Department of Biological Sciences
Wehr Life Sciences, 109
1428 W. Clybourn St.
Milwaukee, WI 53233
Wehr Life Sciences, 308MilwaukeeWI53201United States of America(414) email@example.com
B.S., 1995, College of William and Mary, Williamsburg, VA
Ph.D., 2000, Tufts University, Boston, MA
Post-doctoral Fellow 2000-2001, Tufts University, Boston, MA
Post-doctoral Fellow 2001-2006, Dartmouth Medical School, Hanover, NH
MicroRNAs are indispensable regulators of gene expression that are required for animal development and physiology. In addition, microRNAs have been implicated in a wide spectrum of human diseases, notably cardiovascular disease, neurodegenerative disease, diabetes, and cancer. The identification of biological functions of individual microRNAs is vital to understand their role in animal development as well as in human disease.
The ability to appropriately regulate gene expression is central to the normal development and function of cells, tissues and organisms. Small, non-coding, ~22 nucleotide RNAs, termed microRNAs, are now recognized as critical regulators of diverse cellular processes including cell proliferation, differentiation, and apoptosis. Post-transcriptional regulation of gene expression by microRNAs is essential for animal development. However, in C. elegans, most individual microRNAs are individually dispensable; worms carrying mutations in microRNA genes develop essentially normally. A critical gap in our knowledge is the identification of the specific biological pathways and direct target mRNAs regulated by miRNAs. As an eminently genetically tractable animal, C. elegans provides an ideal model system in which to study the functions of microRNAs in eukaryotes, particularly as many microRNAs show complete or near-complete conservation between worms and humans.
Specifically, work in my lab is focused on the following three areas:
1) Identification of pathways and targets regulated by microRNAs. To identify novel functions for microRNAs in C. elegans, we used a genetic approach to identify mutant phenotypes associated with the loss of individual miRNAs, possibly owing to functional redundancy between divergent miRNAs. We first examined loss of function miRNA mutations in a genetically sensitized background that has reduced overall activity of miRNAs. For this sensitized background, we used a mutation in the alg-1 gene, which encodes an Argonaute protein that functions in the miRNA pathway. We also examined loss of function miRNA mutations in a genetically sensitized background that has reduced activities of a wide array of regulatory pathways. Using these two approaches, we identified phenotypes associated with the loss of 25 out of the 31 microRNAs analyzed. Ongoing work in the lab is focused on identifying the pathways and direct targets regulated by these microRNAs.
2) Analysis of microRNA regulation of rhythmic behaviors in C. elegans. Rhythmic behaviors are ubiquitous phenomena that are observed across animal and plant phyla. These include such biological processes as smooth muscle contractions in the gut, pumping of the heart, and the release of hormones in animals as well as controlled movements of leaves and petals, and transport of solutes in plants. Three easily observable rhythms in the nematode C. elegans, pharyngeal pumping, defecation, and ovulation, allow for genetic dissection of the regulatory mechanisms that control the frequency and robustness of rhythmic behaviors. These three rhythms are all regulated by inositol 1,4,5-trisphosphate (IP3)-mediated release of intracellular calcium. A spike in calcium triggers a wave of calcium throughout the intestine that act to initiate and, importantly, to coordinate the steps of the defecation motor program every ~50 seconds. However, it remains largely unknown how cells establish and maintain the robust pattern of intercellular waves of calcium to control rhythmic behaviors. We have identified a microRNA that is expressed in the intestine and in the somatic gonad and is required for the regular execution of the defecation motor program. We hypothesize that microRNA repression of key regulatory targets acts to ensure robust expression of calcium-dependent rhythmic behaviors in C. elegans. Ongoing work in the lab is focused on characterizing the effects of the loss of this microRNA and the identification of downstream targets to define the biological activity of this microRNA.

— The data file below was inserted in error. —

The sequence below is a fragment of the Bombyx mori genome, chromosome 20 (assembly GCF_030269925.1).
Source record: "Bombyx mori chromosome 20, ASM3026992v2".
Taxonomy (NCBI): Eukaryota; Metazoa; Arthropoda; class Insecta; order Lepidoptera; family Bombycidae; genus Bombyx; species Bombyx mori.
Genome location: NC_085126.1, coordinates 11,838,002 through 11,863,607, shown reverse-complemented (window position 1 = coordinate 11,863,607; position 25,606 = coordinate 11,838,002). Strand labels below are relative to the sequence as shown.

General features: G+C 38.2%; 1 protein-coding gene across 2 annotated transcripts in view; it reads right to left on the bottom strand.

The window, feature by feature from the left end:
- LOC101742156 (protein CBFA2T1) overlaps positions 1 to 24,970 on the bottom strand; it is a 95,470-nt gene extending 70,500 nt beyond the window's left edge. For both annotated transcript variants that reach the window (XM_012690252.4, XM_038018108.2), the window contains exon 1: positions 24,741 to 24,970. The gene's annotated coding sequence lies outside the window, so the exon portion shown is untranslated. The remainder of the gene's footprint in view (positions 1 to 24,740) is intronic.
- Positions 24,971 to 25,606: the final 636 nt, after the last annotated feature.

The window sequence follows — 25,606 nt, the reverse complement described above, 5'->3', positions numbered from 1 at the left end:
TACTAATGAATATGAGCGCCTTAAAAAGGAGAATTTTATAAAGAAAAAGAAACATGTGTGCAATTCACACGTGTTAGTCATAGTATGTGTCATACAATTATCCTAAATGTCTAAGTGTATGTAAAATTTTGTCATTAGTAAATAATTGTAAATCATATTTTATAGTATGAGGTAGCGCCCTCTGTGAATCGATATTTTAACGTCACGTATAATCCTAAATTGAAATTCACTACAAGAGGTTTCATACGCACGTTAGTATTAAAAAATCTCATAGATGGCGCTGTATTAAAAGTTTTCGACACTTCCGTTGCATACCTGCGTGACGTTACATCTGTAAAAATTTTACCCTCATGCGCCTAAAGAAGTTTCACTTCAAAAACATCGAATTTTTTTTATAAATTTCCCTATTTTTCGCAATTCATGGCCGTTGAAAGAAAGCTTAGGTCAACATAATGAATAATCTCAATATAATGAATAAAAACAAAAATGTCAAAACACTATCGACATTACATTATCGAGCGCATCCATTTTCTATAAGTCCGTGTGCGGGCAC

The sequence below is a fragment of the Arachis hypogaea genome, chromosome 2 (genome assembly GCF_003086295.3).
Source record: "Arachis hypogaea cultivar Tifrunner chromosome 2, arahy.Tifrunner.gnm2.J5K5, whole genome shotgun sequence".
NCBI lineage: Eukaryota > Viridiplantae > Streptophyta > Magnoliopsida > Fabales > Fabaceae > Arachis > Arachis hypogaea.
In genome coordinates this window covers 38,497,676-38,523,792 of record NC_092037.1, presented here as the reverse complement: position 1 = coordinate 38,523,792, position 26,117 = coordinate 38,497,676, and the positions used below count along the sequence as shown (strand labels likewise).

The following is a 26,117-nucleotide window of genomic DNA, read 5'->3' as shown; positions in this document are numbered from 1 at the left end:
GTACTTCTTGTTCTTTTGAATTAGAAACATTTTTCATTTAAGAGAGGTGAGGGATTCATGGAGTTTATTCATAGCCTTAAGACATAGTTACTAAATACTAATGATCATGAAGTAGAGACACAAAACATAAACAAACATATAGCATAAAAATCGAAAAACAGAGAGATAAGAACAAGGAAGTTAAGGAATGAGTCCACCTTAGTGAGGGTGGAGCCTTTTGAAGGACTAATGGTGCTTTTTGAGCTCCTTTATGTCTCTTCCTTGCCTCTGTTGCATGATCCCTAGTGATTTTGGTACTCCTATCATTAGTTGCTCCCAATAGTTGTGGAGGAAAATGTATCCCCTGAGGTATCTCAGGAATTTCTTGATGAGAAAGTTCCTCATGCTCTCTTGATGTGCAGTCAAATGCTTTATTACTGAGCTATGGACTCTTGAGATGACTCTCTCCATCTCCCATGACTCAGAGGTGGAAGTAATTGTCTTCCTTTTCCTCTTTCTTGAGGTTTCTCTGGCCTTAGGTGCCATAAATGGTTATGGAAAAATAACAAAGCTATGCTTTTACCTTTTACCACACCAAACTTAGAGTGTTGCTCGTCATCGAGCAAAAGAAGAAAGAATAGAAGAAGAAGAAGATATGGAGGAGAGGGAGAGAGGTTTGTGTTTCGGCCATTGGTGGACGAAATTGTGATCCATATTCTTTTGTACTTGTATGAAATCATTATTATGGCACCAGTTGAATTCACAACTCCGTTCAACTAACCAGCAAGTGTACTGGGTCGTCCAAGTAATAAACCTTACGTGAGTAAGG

3) Analysis of the lin-4 family member, mir-237, in developmental timing. MicroRNAs were first identified as regulators of developmental timing in C. elegans. Regulation of embryonic and post-embryonic development (larval stages L1-L4) requires the coordinated specification of cell fates in time and space. Mutations in “heterochronic” genes cause certain cells to adopt fates normally associated with earlier or later times in development, relative to stable temporal landmarks such as progression through the molting cycle. The lin-4 and let-7microRNAs are critical regulators of temporal patterning decisions during early and late larval development, respectively. The let-7 family members, mir-48, mir-84 and mir-241, function together to regulate developmental timing decisions and regulate the temporal transition from the second to the third larval stage (L2-to-L3) through the regulation of a downstream effector, hunchback-like 1 (hbl-1). Work in the lab is looking at the function of the lin-4 family member, mir-237, in the regulation of early developmental transitions.
Way Klingler Young Scholars Award (2010)
Lu Lu (Ph.D. student)
Katie Maniates (Ph.D. student)
Dr. Abbott is currently accepting new Ph.D. students into her lab